Academic Commons: As you note, we might see the early electronic editions as a sort of incunabula, a transitional form of text as we move toward something more stable. Is that a reasonable way of seeing the developments in digital texts, and, if so, what’s the most important aspect of the new form of text?
Julia Flanders: We are at an incunabular stage in the emergence of electronic editions, though I don’t think what we’re moving toward is more stable than what we have now. Over the past decade, I think some important fundamental practices have emerged: the use of XML (and probably some form of TEI) for the transcriptions of the text; the use of page images, linked to those transcriptions, to provide additional information; and, depending on the kind of edition, the printing of base texts with several parallel versions aligned together, providing a single text with variant readings encoded in the text stream.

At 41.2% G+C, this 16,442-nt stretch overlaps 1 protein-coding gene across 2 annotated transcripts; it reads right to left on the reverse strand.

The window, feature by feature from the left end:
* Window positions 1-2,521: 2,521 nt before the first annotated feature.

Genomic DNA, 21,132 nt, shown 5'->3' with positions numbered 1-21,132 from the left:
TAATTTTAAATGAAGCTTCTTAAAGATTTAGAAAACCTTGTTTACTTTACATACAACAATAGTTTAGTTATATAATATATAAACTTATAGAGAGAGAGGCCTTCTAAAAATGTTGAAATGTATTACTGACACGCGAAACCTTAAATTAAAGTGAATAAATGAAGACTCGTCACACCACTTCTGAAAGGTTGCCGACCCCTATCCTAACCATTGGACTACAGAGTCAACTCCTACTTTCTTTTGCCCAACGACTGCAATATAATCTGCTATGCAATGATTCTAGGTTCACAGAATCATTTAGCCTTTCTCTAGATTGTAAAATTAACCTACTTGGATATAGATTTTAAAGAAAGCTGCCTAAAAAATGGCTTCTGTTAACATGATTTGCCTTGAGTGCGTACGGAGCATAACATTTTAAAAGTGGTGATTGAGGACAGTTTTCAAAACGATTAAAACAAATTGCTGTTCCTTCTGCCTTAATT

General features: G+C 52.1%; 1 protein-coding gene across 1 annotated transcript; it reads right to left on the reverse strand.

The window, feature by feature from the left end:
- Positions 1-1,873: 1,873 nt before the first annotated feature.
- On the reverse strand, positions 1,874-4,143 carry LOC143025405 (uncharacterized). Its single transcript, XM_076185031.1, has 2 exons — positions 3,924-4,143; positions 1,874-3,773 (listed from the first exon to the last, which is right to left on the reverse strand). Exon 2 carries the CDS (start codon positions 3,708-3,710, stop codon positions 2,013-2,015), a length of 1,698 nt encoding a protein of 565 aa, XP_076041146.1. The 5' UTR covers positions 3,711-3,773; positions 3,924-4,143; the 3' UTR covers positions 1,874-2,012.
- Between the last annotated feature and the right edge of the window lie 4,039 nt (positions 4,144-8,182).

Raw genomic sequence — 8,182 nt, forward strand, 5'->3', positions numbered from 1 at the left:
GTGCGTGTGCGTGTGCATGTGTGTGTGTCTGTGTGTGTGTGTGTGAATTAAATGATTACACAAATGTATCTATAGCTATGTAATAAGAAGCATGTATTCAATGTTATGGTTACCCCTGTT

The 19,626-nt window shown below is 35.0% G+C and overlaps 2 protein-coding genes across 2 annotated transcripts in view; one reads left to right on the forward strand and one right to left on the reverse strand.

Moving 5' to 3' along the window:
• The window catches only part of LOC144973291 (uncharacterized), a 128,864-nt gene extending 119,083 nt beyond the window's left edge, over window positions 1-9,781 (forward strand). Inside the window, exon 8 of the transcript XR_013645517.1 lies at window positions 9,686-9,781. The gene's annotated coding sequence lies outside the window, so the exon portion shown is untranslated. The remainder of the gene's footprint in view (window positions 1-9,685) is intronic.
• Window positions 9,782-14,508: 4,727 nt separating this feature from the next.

Using this basic framework, a great many different surfaces can be produced, and I think that’s where you now see the greatest variation: in the behavior of the interface, the ways readers are invited to prod at the text, the kinds of information they are invited to manipulate or inspect. There’s still experimentation and research going on with respect to what’s under the hood (i.e. the encoding of the text), but I think the basic ideas there are pretty solid.
Academic Commons: You’ve been offering Text Encoding Initiative workshops for faculty. If I’m a humanities professor in a liberal arts college why might I want to learn this stuff? How is familiarity with text encoding standards–a somewhat arcane subject, we might agree–going to change my scholarship and teaching unless I’m heavily invested in preserving old texts?
Julia Flanders: I think there are a number of reasons why people take these workshops. It used to be that we saw faculty who had gotten involved in a digital project–either as a project advisor, or as the founder or editor–and wanted to understand how the encoding worked. For faculty in this position, there’s a clear motivation, even if they aren’t planning to do any of the encoding themselves: the editorial decisions they make about how the text will be represented all require some understanding of encoding (not at the technical level but at the conceptual level).